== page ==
As it stands right now, China’s economy is not sustainable.
The good news is that the Chinese authorities know what they need to do. The bad news is that it is a lot easier said than done, not just for political reasons but for economic ones too.
At the heart of China’s economic challenges is the health and development of its financial sector and its central role in China’s transition to becoming a consumer-led market economy.
The problems center around:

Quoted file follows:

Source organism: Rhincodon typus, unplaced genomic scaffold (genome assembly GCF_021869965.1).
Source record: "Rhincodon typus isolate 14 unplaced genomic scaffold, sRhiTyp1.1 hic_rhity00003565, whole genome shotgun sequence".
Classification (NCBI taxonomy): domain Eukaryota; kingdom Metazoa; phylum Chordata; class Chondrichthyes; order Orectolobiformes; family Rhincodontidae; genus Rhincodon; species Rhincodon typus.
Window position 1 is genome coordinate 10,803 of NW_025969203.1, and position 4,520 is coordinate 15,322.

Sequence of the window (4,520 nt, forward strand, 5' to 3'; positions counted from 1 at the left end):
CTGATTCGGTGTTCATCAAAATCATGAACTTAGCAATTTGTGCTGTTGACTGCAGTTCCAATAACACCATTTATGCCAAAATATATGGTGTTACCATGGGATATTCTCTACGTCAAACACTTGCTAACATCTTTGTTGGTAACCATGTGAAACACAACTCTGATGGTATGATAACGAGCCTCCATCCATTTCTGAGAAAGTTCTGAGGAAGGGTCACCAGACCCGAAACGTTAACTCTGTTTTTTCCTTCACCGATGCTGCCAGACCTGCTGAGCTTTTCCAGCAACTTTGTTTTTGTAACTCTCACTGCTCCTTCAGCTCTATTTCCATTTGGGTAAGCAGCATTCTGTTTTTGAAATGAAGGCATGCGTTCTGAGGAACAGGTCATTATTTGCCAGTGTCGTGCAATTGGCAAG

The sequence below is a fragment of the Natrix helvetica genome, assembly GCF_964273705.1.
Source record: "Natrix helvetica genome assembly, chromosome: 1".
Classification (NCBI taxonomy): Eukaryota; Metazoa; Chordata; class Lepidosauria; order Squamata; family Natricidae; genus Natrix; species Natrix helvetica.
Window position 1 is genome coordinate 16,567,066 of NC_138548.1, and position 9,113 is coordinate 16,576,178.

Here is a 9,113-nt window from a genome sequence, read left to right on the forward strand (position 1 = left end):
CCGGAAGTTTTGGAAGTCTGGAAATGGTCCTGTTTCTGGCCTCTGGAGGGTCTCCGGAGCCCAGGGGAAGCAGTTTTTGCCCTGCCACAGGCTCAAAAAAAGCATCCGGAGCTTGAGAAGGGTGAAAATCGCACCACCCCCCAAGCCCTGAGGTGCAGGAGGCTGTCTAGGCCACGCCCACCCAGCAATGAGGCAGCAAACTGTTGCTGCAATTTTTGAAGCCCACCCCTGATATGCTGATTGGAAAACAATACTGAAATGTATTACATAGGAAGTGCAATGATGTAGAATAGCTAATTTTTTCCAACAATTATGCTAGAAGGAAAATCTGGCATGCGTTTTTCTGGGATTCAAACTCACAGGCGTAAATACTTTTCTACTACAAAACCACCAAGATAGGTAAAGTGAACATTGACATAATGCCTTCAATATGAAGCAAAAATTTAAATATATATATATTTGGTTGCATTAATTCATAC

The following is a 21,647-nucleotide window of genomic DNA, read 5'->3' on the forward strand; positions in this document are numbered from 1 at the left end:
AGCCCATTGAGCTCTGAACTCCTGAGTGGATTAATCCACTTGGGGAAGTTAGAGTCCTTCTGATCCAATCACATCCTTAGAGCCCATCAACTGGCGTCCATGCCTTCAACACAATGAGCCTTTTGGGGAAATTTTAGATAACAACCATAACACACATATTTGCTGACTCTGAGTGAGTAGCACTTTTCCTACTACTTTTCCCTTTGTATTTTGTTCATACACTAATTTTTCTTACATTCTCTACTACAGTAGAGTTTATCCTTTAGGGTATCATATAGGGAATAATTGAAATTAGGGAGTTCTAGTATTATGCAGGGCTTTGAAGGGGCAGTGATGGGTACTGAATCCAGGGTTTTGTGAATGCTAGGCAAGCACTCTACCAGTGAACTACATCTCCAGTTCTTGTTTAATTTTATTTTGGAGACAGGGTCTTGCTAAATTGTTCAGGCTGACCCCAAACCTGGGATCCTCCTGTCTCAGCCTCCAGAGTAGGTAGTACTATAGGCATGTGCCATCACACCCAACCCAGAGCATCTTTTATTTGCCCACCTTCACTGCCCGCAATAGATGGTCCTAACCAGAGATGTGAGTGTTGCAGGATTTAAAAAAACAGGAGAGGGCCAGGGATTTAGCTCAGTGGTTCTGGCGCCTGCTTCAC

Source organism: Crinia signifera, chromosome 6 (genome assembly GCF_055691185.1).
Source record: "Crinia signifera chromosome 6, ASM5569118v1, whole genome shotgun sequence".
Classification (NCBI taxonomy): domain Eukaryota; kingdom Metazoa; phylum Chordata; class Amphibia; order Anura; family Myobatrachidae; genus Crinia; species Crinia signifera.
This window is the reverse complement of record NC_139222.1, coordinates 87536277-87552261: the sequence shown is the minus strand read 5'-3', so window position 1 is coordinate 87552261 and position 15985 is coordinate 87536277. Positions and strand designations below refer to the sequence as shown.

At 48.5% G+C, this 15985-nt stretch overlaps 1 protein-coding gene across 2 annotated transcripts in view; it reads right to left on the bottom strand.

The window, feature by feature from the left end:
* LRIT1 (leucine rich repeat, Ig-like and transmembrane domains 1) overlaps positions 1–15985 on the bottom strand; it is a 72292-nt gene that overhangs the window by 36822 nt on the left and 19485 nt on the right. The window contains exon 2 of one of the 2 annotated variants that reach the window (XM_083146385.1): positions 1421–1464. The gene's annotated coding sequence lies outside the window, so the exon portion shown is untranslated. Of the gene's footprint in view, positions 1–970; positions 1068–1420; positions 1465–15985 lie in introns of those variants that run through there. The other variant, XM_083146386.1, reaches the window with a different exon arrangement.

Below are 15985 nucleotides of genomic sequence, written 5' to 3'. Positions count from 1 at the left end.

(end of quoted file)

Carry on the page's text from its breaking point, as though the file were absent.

- The size and dominance of state-owned enterprises (especially state-owned banks). These government backed enterprises make up some of the . On one hand, they crowd out private sector development in these industries and restrict their competitiveness, efficiency and innovativeness. On the other hand, the state-owned banks create major distortions in lending and borrowing decisions. Anything backed by the state is assumed to be a safe investment because the state won’t let the investment fail or create big losses. State-owned banks have played a major role in financing the debt-financed stimulus package after the financial crisis. Their continued presence in the financial sector is a major distortion, but they cannot be unwound so easily without disrupting the entire system.